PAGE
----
Lec15_SocialTheories2121

Lec15_SocialTheories2121 - PartIII:SocialDevelopment...

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Part III: Social Development
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Four major  theories/frameworks 1. 2. Learning 3. Social cognitive 4. Ecological
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PSYCHOANALYTIC THEORIES 1
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Psychoanalytic theories Image of child’s nature Individual buffeted about by many forces, both  internal and external, that he cannot control Central issues Continuity/discontinuity Individual differences Came out of favor because tenets are  untestable Lasting contributions Role of early experience Role of unconscious
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Freud’s theory Individual’s  psychic energy  focused in  different  erogenous zones Psychic energy Biologically  based, instinctual drives that  motivate behavior, thoughts, and feeling  (unconscious) Erogenous zones areas that are erotically sensitive (mouth, anus,  genitals) Needs of each stage must be met for  successful development
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Structure of Personality Over five stages, three  personality structures  develop: Id Drives Ego Rational and logical channels needs of id Superego controls behavior on  basis of what is right  and wrong conscience/morality
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Freud’s theory of psychosexual  development 1. Oral stage: First year Main drive = hunger (establishes mouth as erogenous zone) The id: source of psychic energy “Pleasure principle” Ego develops later in first year “Reality principle” Resolves demands of id with constraints imposed from outside  (rider on horse) Nursing establishes mother as love object, a proto-type of all  later love relations Security balanced by fear of loss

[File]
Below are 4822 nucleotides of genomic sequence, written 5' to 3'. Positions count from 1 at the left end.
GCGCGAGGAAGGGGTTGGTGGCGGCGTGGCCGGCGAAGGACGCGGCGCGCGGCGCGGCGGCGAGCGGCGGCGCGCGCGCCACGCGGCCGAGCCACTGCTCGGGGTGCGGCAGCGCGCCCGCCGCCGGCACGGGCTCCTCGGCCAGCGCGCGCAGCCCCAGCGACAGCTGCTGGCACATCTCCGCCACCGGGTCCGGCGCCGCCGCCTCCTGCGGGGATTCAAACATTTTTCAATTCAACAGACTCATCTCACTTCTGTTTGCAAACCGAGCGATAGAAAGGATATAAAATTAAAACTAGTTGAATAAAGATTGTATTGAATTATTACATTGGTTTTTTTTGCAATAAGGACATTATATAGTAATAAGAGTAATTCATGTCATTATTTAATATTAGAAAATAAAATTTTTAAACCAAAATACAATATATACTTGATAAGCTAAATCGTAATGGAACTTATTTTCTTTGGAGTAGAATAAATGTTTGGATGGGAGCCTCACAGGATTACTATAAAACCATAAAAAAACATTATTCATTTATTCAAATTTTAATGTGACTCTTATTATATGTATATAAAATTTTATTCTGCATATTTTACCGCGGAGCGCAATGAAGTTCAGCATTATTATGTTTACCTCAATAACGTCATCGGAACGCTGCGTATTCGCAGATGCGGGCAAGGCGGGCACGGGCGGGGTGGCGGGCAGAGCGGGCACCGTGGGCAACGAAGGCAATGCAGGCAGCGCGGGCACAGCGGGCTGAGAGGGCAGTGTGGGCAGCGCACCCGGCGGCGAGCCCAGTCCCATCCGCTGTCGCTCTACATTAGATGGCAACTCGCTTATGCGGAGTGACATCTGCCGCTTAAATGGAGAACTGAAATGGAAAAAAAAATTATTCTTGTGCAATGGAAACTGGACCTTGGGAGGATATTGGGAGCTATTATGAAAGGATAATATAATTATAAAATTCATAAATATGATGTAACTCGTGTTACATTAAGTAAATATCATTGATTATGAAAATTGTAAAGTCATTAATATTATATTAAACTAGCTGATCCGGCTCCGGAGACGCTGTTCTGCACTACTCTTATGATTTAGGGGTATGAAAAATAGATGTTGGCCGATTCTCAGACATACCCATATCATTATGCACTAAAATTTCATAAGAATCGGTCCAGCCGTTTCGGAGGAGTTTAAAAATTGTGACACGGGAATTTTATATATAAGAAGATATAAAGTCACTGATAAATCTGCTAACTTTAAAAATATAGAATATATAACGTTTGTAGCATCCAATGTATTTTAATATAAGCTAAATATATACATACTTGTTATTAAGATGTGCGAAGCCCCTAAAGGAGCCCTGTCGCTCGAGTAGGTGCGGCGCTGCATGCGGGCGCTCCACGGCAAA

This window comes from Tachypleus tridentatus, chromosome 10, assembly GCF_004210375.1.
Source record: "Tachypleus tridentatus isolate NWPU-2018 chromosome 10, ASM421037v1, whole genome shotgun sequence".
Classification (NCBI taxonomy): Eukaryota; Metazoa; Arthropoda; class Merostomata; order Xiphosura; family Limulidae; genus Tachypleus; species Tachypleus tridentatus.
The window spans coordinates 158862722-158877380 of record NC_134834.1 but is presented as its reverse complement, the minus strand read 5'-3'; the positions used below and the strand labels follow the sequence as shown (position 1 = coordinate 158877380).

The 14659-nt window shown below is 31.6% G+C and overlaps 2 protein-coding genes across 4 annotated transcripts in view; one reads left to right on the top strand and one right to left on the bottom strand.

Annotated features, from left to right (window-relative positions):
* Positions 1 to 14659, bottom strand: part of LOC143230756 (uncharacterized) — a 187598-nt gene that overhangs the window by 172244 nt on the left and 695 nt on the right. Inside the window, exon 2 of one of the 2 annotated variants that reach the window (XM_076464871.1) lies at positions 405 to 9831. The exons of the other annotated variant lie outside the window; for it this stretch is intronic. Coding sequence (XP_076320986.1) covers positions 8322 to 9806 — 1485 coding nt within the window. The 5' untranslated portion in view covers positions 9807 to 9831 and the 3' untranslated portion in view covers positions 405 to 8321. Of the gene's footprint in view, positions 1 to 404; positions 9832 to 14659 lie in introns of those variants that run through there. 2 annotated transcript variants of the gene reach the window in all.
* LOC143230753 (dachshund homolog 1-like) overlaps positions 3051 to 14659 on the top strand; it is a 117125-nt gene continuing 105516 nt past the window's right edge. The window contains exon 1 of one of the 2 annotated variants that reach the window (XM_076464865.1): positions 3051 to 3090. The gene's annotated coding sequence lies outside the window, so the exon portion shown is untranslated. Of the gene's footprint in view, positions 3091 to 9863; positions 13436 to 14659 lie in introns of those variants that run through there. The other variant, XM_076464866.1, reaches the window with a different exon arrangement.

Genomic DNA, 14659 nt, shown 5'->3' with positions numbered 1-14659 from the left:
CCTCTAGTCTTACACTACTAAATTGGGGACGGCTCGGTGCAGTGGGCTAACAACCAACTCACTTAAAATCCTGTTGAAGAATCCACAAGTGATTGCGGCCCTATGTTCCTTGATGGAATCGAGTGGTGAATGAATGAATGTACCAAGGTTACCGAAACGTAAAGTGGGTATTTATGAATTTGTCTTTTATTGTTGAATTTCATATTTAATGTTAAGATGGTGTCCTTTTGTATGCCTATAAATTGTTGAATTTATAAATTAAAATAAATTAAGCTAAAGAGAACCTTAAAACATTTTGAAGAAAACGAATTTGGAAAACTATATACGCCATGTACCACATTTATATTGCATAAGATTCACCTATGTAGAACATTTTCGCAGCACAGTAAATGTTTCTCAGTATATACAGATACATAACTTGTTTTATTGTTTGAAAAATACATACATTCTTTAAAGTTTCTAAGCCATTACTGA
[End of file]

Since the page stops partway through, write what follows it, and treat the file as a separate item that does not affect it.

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Freud, continued 2. Anal stage: 2 nd  year to age 3 Emergence of self-control Pleasure from defecation Conflict with parents begins 2. Phallic stage: 3-6 years Psychic energy migrates to genitalia Masturbation emerges and is punished by  parents Superego  emerges from internalization  of  parents’ standards
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Freud, continued 4. Latency period, age 6-12 years Sexual urges hidden in unconscious Psychic energy channeled into  acceptable pursuits 4. Genital stage: 12 years and beyond Sexual energy emerges and is directed  toward opposite-sex peers Ego can cope with reality; superego is not  too weak or too strong
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Freud: What can go wrong? If child’s fundamental needs are not met  in a stage, child can become fixated  on  those needs, for example Inadequate oral gratification—substitutes  like nail-biting, overeating, smoking Harsh toilet training—anal retentive or anal  explosive
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development Picks up on idea that each  stage must be passed  successfully Each stage has “crisis” to be  overcome Eight stages—span entire  life (we’ll cover first five,  following book)
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This note was uploaded on 01/05/2012 for the course PSY 0310 taught by Professor Strauss during the Spring '08 term at Pittsburgh.

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Lec15_SocialTheories2121 - PartIII:SocialDevelopment...

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